Amina got married, moved to Bangladesh and the pair lost touch for 20 years – until Milne’s video caught the world’s attention. “When my YouTube clip went viral she heard about it because she was watching it on the BBC World News out in Bangladesh and couldn’t believe that there I was.

 Milne at a clinic in Bangladesh filming the BBC documentary.
Milne at a clinic in Bangladesh filming the BBC documentary (Andrew Hartley)

“Then when we got back in touch again we said: ‘Remember what we always used to say as children?’”

The project was born with the help of the Hearing Fund UK, for which Milne is now an ambassador. The charity was founded by Justin Osmond, son of Merrill of pop group the Osmonds, which was originally formed to raise money for their two deaf brothers.

Milne is also filmed visiting deprived rural communities outside Dhaka. She meets a family with three deaf children, and also 16-year-old Morium, who has a hearing aid, and chats about the improvement it has made to her life. She says having hearing aids fitted can help to overcome the sense of isolation that deafness brings, increase confidence and boost speech and language development.

She was inspired by the deaf teenagers she met, watching them come together, exchanging phone numbers and social media details and talking to each other in sign language. “There was a positive feel about being deaf… I personally don’t think deafness is a disability. I think it’s just a language barrier.”

It has been a whirlwind two years for Milne. Press camped outside her parents’ home when her video first went round the world, and scores of people got in touch with her, some to send musical compositions to listen to. Last year, BBC’s Inside Out took her to some of the most beautiful sights in the North East and Cumbria. All the while, she has been getting accustomed to her new cochlear implants, learning vocabulary and recognising words without lip-reading.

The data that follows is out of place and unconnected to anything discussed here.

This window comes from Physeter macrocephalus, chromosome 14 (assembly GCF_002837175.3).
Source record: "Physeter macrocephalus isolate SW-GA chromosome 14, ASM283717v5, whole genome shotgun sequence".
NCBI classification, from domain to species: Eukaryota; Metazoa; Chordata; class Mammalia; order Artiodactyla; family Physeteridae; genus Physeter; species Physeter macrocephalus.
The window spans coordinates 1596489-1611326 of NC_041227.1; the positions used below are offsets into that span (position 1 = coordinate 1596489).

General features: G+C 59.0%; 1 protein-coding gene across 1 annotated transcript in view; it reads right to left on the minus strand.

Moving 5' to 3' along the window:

“Even two years later I still get quite tearful when I hear new words. Or I meet somebody I haven’t seen for a few years, like family members. Only recently I was in Australia with family members I’ve known all my life but never met them with the implant. And I’d hear the Australian voices – it was incredible.”

But, Milne says, the best part of her new public standing has been being able to raise awareness of Usher Syndrome. “It’s a very misunderstood condition, because we don’t appear to look blind but people don’t get that. I can have a white cane or a guide dog or can struggle getting on a train, and then I can start reading a newspaper or start texting on my phone and I can actually see the look of disbelief on people’s faces because they think: ‘You can see what you’re doing.’ But that is Usher Syndrome. I’m trying to raise awareness of that – that people who are deafblind are not necessarily totally deaf and totally blind.”

She hopes that the documentary can remove people’s misconceptions about deafness, encourage them not to take their senses for granted and understand what it must be like for a child to be deaf. And she is adamant this will not be her only visit. “I feel a connection to Bangladesh now so I can’t just leave it. I can’t just turn away from it. It’s just the start.”

The Gift of Hearing is now available on the BBC iPlayer

Main photo: Sean Elliott